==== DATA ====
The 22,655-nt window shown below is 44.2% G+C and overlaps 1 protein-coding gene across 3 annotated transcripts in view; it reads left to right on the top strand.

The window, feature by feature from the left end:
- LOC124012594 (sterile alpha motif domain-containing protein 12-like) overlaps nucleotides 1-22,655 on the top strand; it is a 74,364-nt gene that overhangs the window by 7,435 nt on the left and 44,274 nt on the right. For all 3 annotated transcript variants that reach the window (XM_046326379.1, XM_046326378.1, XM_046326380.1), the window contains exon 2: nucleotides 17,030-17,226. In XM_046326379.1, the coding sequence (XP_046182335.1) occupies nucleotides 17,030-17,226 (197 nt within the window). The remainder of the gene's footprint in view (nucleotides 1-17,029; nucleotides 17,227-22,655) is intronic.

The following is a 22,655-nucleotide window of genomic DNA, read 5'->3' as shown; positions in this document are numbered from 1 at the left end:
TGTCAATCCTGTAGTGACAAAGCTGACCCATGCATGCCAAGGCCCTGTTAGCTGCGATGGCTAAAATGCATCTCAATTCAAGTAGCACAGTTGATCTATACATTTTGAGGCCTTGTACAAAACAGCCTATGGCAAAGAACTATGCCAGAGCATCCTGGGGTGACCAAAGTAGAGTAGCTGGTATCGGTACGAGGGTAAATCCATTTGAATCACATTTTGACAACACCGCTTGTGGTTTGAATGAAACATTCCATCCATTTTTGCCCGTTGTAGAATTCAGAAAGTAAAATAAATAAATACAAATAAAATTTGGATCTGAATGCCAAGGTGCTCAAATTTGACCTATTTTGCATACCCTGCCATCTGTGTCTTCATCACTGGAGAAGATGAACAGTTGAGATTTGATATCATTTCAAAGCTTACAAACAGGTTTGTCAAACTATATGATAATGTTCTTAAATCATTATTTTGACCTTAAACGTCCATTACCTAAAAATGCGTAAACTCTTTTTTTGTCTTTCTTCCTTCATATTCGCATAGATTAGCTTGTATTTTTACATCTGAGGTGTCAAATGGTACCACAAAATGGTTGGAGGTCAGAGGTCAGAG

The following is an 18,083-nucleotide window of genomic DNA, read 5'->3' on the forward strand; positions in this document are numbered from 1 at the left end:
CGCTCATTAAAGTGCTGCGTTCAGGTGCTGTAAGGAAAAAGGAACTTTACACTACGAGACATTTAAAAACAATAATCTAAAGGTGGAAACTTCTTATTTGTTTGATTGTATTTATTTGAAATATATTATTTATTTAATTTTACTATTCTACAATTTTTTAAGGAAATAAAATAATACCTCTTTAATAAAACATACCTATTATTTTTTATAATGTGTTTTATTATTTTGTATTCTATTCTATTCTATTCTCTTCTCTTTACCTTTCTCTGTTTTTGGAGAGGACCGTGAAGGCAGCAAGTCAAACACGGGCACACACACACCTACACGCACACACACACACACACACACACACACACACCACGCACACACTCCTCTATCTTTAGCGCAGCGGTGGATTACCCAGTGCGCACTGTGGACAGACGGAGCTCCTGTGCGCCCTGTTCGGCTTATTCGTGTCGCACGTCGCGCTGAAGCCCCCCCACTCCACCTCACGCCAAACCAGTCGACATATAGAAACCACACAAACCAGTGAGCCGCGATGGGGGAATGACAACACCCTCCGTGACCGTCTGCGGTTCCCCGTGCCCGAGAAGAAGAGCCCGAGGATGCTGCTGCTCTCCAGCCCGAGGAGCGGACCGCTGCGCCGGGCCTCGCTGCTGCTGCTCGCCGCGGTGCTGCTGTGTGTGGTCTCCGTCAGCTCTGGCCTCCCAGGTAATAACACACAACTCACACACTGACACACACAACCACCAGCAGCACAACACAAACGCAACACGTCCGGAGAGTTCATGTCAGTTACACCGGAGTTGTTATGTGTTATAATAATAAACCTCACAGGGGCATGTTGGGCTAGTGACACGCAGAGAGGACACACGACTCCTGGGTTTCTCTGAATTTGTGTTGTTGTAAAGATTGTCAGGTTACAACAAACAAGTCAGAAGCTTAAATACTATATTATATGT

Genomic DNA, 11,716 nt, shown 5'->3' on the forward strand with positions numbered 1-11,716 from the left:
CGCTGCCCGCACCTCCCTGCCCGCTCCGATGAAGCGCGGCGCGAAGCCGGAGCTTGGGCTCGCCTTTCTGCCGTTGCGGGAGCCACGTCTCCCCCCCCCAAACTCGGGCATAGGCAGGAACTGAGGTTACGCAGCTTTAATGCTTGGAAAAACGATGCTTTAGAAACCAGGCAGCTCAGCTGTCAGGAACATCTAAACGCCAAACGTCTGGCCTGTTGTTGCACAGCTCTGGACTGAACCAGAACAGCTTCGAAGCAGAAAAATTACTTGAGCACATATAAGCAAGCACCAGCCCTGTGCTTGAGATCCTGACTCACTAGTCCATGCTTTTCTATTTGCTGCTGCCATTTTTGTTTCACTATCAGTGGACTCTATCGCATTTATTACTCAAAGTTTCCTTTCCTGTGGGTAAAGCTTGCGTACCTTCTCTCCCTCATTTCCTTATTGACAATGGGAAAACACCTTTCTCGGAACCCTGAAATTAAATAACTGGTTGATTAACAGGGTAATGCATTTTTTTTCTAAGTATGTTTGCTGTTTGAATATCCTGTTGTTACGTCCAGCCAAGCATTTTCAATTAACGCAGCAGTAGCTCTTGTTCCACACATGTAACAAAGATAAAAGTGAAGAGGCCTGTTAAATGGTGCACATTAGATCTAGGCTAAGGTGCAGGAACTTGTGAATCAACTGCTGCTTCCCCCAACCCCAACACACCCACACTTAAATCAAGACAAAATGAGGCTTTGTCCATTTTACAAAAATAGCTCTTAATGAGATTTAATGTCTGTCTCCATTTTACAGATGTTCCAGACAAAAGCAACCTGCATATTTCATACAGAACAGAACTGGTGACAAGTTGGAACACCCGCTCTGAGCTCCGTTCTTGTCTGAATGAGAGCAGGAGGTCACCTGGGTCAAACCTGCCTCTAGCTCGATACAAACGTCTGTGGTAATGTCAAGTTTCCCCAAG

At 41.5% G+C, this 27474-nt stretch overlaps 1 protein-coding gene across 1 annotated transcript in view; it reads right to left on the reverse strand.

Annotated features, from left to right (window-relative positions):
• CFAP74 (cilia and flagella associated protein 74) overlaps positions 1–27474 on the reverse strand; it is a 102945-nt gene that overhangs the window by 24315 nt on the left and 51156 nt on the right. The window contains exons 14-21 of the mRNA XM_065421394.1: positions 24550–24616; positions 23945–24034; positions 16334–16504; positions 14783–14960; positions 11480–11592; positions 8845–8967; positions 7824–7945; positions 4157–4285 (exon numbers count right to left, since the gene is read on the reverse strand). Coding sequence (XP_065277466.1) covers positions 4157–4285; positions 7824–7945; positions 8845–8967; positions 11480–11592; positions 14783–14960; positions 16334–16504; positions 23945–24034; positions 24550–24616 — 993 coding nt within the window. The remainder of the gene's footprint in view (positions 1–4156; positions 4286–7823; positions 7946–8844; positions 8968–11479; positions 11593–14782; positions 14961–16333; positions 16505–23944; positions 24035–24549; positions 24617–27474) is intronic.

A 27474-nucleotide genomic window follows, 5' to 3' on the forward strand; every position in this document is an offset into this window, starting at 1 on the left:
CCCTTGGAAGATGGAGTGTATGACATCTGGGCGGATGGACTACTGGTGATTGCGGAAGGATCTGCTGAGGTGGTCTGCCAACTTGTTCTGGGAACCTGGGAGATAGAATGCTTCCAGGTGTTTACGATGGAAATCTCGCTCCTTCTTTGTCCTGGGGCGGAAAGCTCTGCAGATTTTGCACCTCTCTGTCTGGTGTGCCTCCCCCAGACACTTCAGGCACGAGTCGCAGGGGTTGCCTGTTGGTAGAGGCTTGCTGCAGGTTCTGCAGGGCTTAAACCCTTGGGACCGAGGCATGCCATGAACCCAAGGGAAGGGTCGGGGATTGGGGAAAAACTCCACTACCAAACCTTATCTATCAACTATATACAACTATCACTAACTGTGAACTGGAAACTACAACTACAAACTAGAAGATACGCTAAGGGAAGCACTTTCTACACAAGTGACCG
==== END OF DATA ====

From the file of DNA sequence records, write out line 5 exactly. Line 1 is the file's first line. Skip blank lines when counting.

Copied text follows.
TGTCAATCCTGTAGTGACAAAGCTGACCCATGCATGCCAAGGCCCTGTTAGCTGCGATGGCTAAAATGCATCTCAATTCAAGTAGCACAGTTGATCTATACATTTTGAGGCCTTGTACAAAACAGCCTATGGCAAAGAACTATGCCAGAGCATCCTGGGGTGACCAAAGTAGAGTAGCTGGTATCGGTACGAGGGTAAATCCATTTGAATCACATTTTGACAACACCGCTTGTGGTTTGAATGAAACATTCCATCCATTTTTGCCCGTTGTAGAATTCAGAAAGTAAAATAAATAAATACAAATAAAATTTGGATCTGAATGCCAAGGTGCTCAAATTTGACCTATTTTGCATACCCTGCCATCTGTGTCTTCATCACTGGAGAAGATGAACAGTTGAGATTTGATATCATTTCAAAGCTTACAAACAGGTTTGTCAAACTATATGATAATGTTCTTAAATCATTATTTTGACCTTAAACGTCCATTACCTAAAAATGCGTAAACTCTTTTTTTGTCTTTCTTCCTTCATATTCGCATAGATTAGCTTGTATTTTTACATCTGAGGTGTCAAATGGTACCACAAAATGGTTGGAGGTCAGAGGTCAGAG